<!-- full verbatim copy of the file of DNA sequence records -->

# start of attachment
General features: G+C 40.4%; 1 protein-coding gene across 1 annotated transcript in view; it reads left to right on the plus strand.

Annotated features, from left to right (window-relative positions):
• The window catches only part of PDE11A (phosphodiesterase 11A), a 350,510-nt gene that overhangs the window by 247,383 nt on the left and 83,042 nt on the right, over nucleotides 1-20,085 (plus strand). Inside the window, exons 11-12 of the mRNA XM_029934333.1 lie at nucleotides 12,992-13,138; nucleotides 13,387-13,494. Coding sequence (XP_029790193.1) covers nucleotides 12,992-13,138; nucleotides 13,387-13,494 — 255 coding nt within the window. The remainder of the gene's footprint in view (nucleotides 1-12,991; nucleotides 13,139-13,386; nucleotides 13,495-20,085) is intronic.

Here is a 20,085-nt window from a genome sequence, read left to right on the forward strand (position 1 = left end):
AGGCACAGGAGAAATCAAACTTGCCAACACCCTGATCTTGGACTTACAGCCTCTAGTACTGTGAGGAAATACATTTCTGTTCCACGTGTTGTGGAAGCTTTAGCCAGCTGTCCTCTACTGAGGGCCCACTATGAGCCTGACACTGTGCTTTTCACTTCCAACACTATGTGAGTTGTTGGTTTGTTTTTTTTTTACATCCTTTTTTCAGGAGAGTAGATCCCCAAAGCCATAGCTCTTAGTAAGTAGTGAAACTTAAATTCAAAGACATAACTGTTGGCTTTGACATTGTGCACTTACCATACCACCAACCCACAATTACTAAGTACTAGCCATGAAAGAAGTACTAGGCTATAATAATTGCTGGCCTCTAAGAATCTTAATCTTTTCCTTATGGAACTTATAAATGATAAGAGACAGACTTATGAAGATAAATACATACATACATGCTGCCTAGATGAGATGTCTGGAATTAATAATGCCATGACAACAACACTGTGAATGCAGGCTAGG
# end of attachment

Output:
General features: G+C 40.4%; 1 protein-coding gene across 1 annotated transcript in view; it reads left to right on the plus strand.

Annotated features, from left to right (window-relative positions):
• The window catches only part of PDE11A (phosphodiesterase 11A), a 350,510-nt gene that overhangs the window by 247,383 nt on the left and 83,042 nt on the right, over nucleotides 1-20,085 (plus strand). Inside the window, exons 11-12 of the mRNA XM_029934333.1 lie at nucleotides 12,992-13,138; nucleotides 13,387-13,494. Coding sequence (XP_029790193.1) covers nucleotides 12,992-13,138; nucleotides 13,387-13,494 — 255 coding nt within the window. The remainder of the gene's footprint in view (nucleotides 1-12,991; nucleotides 13,139-13,386; nucleotides 13,495-20,085) is intronic.

Here is a 20,085-nt window from a genome sequence, read left to right on the forward strand (position 1 = left end):
AGGCACAGGAGAAATCAAACTTGCCAACACCCTGATCTTGGACTTACAGCCTCTAGTACTGTGAGGAAATACATTTCTGTTCCACGTGTTGTGGAAGCTTTAGCCAGCTGTCCTCTACTGAGGGCCCACTATGAGCCTGACACTGTGCTTTTCACTTCCAACACTATGTGAGTTGTTGGTTTGTTTTTTTTTTACATCCTTTTTTCAGGAGAGTAGATCCCCAAAGCCATAGCTCTTAGTAAGTAGTGAAACTTAAATTCAAAGACATAACTGTTGGCTTTGACATTGTGCACTTACCATACCACCAACCCACAATTACTAAGTACTAGCCATGAAAGAAGTACTAGGCTATAATAATTGCTGGCCTCTAAGAATCTTAATCTTTTCCTTATGGAACTTATAAATGATAAGAGACAGACTTATGAAGATAAATACATACATACATGCTGCCTAGATGAGATGTCTGGAATTAATAATGCCATGACAACAACACTGTGAATGCAGGCTAGG